Tutorials on Modules, Functors and Libraries

Dear OCamlers,

OCaml.org tutorial updates continue. We’ve just published the three tutorials on the module system announced in December:

  1. Modules — Based on the previous version
  2. Functors — Mostly rewritten
  3. Libraries with Dune — New

The target audience is developers learning OCaml. No functional programming knowledge is assumed. However, it comes after the “Get Started” and “Language” series.

Thanks to @ostera, @yawaramin, @jbe, and @lindig for their feedback. Share yours on GitHub, here, or use the “Open an Issue” and “Contribute” links at the bottom of the pages. We’ve recently received and merged many contributions; we’d be happy to add even more.

Hope it helps

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Thanks for the announce.
I believe your urls are missing a /docs/ in the middle.

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17 posts were split to a new topic: How should dune be used in the newcomer tutorials

As for the rest of your work, thank you for these tutorials. Here are my 2 cents (somewhat opinionated).
I think modules and functors, as they are constructs of the language, should be presented independently of dune (and also of utop). I do think most of your examples would be fine with just using plain ocamlc/ocamlopt, if the goal is to explain the language constructs. For modules of course, an important part is their interaction with files and how .ml/.mli files map to modules and signatures.
And it would be fine (imho) if at the end of module tutorial you ended up with 4 ocamlc lines to build your example. The conclusion could be that yes, modules are a fine language construct, but compiling everything by hand is tedious. There are various ways to simplify this:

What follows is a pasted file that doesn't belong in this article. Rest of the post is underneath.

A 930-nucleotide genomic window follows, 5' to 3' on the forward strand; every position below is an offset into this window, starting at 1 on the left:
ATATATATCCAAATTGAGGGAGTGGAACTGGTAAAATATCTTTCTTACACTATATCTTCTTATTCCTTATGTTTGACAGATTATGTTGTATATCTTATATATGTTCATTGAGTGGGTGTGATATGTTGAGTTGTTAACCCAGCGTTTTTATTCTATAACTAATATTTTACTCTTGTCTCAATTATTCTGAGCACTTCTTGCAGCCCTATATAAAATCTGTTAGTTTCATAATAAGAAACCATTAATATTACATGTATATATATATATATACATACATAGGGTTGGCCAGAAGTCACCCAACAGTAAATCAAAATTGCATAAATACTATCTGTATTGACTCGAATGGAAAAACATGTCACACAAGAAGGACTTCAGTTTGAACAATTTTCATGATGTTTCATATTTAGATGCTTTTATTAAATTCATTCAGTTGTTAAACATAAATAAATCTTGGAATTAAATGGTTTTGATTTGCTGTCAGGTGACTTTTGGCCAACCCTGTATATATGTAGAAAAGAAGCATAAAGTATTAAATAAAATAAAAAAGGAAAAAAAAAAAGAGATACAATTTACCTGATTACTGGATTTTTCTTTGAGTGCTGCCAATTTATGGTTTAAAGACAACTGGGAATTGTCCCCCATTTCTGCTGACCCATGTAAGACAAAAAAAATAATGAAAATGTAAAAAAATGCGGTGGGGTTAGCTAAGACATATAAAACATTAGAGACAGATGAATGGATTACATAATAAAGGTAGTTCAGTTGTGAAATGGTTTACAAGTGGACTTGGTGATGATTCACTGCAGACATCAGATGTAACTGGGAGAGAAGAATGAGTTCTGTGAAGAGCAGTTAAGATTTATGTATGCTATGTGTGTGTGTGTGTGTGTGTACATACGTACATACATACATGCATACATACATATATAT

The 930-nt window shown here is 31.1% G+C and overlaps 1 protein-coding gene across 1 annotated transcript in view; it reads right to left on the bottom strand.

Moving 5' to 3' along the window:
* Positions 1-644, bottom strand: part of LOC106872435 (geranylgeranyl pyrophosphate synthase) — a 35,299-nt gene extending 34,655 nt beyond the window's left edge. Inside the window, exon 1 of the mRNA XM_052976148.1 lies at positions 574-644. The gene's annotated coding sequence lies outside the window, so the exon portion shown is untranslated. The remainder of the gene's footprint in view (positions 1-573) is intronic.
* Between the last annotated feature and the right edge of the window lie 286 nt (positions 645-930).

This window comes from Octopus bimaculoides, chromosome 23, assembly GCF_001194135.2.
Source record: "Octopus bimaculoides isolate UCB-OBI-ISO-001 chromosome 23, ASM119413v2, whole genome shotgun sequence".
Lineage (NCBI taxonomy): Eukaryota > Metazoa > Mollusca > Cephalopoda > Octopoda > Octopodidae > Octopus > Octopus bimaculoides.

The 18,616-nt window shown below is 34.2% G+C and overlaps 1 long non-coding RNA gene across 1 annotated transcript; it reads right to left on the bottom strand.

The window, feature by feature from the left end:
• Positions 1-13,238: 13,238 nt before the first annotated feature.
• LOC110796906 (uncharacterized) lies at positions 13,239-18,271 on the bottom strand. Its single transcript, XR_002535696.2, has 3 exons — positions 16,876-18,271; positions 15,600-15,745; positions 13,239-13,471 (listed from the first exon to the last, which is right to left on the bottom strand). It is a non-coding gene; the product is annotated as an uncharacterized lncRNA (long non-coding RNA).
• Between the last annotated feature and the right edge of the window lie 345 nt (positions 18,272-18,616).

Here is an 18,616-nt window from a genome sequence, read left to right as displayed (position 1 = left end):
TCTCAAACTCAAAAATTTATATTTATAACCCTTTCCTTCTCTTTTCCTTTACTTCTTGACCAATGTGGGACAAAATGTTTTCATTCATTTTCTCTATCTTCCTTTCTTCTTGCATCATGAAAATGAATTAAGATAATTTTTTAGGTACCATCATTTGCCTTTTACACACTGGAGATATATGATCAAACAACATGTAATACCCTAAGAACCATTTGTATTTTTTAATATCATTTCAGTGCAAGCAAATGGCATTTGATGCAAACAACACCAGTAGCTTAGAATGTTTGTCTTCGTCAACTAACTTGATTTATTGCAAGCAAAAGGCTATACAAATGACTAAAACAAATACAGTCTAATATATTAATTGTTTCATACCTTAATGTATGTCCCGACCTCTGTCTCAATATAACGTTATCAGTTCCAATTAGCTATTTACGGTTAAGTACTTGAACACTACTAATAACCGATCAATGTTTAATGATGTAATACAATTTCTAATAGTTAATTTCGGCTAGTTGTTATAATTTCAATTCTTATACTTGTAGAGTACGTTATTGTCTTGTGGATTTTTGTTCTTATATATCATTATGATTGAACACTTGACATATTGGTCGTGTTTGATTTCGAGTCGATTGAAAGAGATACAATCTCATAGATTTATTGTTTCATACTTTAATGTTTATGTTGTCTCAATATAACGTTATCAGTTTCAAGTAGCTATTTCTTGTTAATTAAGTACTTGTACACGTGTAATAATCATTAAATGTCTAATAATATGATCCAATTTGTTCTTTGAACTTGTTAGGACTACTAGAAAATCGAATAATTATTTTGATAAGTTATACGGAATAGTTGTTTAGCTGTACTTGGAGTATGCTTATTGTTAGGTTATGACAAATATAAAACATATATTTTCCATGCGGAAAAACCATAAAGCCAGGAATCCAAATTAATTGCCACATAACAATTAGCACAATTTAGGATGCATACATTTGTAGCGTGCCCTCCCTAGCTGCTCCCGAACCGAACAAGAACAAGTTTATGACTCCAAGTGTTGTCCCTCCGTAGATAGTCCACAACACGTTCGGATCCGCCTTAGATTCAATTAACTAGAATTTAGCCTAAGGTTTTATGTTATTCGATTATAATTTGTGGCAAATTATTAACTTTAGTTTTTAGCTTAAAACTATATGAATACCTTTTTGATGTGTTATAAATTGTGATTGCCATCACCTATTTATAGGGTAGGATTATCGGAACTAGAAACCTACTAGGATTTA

• Makefiles (with some tutorials, probably in the advanced concepts section. They would have the virtue of explaining how to do things “from scratch” and what you can do if, for some reason, you cannot use dune for your project, or integrate with a project not yet using dune)
  • dune. Here, i think it is important to highlight (even more than you did) that dune helps you organise your code by allowing you to group together several module files under a common toplevel name and that’s what dune calls a library. dune can also build programs (executable). And libraries and executables can be grouped into a package, so that they can be distributed together.
    I think this is important to make this distinction and explain these concepts (even to newcomers). Of course what you don’t want to explain is how dune achieves this (module aliases, Foo__A.ml …). And explain that they are a convention (used by dune) to organise OCaml programs, beyond what the plain compiler defines. Because (unfortunately) these concepts are overloaded in our ecosystem (the compiler also has a notion of library, cma/cmxa files, that is very much not the same thing) and newcomers could be confused when they read other materials referring to these other concepts.

This would have the advantage that the module and functor tutorial would be (as much as possible) dune independent the same way the List and Array tutorials are.

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In re: libraries with dune

“In OCaml, a library is a collection of modules”